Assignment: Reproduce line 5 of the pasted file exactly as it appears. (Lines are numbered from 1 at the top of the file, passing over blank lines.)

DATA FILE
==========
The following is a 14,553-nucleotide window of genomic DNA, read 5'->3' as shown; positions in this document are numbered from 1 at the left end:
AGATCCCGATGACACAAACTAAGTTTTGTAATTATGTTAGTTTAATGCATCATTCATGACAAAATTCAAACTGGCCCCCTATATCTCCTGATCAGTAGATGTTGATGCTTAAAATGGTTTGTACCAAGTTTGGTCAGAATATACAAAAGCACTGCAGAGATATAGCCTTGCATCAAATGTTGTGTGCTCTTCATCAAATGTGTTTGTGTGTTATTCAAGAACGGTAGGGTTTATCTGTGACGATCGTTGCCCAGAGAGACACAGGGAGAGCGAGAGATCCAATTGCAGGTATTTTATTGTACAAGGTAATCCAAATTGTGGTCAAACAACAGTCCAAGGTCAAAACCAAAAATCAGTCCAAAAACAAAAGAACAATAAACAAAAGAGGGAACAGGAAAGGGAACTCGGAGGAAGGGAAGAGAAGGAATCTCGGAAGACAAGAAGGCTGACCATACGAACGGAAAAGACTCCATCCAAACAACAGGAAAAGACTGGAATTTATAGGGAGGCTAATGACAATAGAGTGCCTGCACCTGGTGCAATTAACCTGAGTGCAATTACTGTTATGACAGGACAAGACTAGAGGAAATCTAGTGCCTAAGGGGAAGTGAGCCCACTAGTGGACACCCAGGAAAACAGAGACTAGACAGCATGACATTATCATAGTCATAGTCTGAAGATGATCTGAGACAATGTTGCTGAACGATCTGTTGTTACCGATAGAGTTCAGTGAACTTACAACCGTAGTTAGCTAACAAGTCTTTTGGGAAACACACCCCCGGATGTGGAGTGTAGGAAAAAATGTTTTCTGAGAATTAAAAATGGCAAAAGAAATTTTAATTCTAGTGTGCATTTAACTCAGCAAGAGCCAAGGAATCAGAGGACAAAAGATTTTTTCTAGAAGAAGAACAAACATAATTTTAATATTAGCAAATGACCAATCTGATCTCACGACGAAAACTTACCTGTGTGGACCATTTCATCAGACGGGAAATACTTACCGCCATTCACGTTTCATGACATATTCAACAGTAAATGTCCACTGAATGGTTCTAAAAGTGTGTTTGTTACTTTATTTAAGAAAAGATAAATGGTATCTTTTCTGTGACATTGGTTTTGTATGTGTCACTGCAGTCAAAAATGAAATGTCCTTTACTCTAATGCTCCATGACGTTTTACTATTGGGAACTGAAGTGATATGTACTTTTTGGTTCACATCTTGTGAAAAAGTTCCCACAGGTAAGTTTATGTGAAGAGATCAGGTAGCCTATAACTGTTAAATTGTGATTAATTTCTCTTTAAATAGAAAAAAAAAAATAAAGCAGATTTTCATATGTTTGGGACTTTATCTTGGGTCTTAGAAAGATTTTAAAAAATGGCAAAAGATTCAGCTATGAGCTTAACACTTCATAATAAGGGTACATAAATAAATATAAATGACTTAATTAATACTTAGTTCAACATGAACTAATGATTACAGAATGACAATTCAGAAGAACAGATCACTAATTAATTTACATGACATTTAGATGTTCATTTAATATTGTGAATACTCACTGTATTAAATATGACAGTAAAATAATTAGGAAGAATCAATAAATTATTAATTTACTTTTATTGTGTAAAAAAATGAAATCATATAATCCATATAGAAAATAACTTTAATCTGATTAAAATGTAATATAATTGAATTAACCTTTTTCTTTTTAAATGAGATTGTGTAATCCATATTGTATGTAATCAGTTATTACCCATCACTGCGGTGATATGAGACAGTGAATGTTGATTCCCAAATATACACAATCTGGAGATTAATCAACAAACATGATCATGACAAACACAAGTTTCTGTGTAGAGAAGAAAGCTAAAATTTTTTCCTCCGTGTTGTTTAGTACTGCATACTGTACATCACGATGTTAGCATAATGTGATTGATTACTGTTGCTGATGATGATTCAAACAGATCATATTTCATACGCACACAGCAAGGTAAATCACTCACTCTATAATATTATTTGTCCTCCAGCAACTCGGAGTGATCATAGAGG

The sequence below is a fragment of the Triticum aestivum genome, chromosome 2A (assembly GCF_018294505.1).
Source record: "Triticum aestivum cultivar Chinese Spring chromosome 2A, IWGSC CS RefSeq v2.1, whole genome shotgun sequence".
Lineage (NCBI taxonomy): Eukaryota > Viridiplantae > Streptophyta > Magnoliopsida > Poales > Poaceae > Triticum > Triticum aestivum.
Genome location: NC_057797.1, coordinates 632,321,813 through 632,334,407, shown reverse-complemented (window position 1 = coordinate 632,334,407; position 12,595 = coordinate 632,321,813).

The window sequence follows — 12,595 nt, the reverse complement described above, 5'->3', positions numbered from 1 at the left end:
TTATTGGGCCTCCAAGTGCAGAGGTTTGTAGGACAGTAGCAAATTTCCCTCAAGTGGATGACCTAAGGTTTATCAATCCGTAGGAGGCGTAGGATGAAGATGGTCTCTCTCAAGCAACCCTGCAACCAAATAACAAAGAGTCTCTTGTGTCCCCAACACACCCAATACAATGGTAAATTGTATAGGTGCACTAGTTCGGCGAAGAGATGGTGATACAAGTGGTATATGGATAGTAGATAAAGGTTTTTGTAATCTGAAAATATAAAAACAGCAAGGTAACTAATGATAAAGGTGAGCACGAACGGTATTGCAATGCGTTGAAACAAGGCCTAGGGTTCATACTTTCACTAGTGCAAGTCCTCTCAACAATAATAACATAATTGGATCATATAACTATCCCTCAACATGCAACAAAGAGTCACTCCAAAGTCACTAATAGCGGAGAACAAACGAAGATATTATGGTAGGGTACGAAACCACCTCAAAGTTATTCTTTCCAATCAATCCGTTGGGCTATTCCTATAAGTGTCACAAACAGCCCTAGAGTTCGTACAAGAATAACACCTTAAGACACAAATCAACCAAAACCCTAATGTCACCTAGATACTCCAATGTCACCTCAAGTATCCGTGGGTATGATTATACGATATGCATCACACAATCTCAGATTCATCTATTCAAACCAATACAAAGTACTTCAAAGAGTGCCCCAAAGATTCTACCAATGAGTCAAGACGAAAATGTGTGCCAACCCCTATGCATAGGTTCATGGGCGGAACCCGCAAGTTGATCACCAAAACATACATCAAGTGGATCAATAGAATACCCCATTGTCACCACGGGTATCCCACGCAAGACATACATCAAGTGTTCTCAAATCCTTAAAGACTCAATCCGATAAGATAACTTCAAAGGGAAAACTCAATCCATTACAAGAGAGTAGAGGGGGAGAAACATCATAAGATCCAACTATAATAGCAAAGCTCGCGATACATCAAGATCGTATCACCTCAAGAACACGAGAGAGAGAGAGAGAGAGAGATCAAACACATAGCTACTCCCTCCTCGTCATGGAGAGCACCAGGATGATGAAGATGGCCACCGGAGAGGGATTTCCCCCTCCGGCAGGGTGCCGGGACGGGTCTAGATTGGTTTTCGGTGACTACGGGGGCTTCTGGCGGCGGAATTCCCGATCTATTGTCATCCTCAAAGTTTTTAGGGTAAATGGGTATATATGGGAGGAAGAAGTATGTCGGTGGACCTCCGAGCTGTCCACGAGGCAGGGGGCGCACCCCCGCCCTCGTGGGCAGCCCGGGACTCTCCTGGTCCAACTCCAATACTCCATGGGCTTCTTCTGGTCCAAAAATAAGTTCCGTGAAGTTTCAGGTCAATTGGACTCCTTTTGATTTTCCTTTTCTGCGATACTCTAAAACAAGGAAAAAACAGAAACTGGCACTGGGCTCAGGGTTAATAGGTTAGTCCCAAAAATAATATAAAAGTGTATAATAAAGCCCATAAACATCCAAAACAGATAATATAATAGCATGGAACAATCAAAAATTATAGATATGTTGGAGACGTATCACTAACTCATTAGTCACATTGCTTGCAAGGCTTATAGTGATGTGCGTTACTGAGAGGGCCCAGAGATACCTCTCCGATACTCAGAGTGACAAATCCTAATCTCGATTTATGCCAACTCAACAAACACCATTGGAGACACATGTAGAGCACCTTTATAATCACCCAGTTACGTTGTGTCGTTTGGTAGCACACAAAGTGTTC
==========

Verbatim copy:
Lineage (NCBI taxonomy): Eukaryota > Viridiplantae > Streptophyta > Magnoliopsida > Poales > Poaceae > Triticum > Triticum aestivum.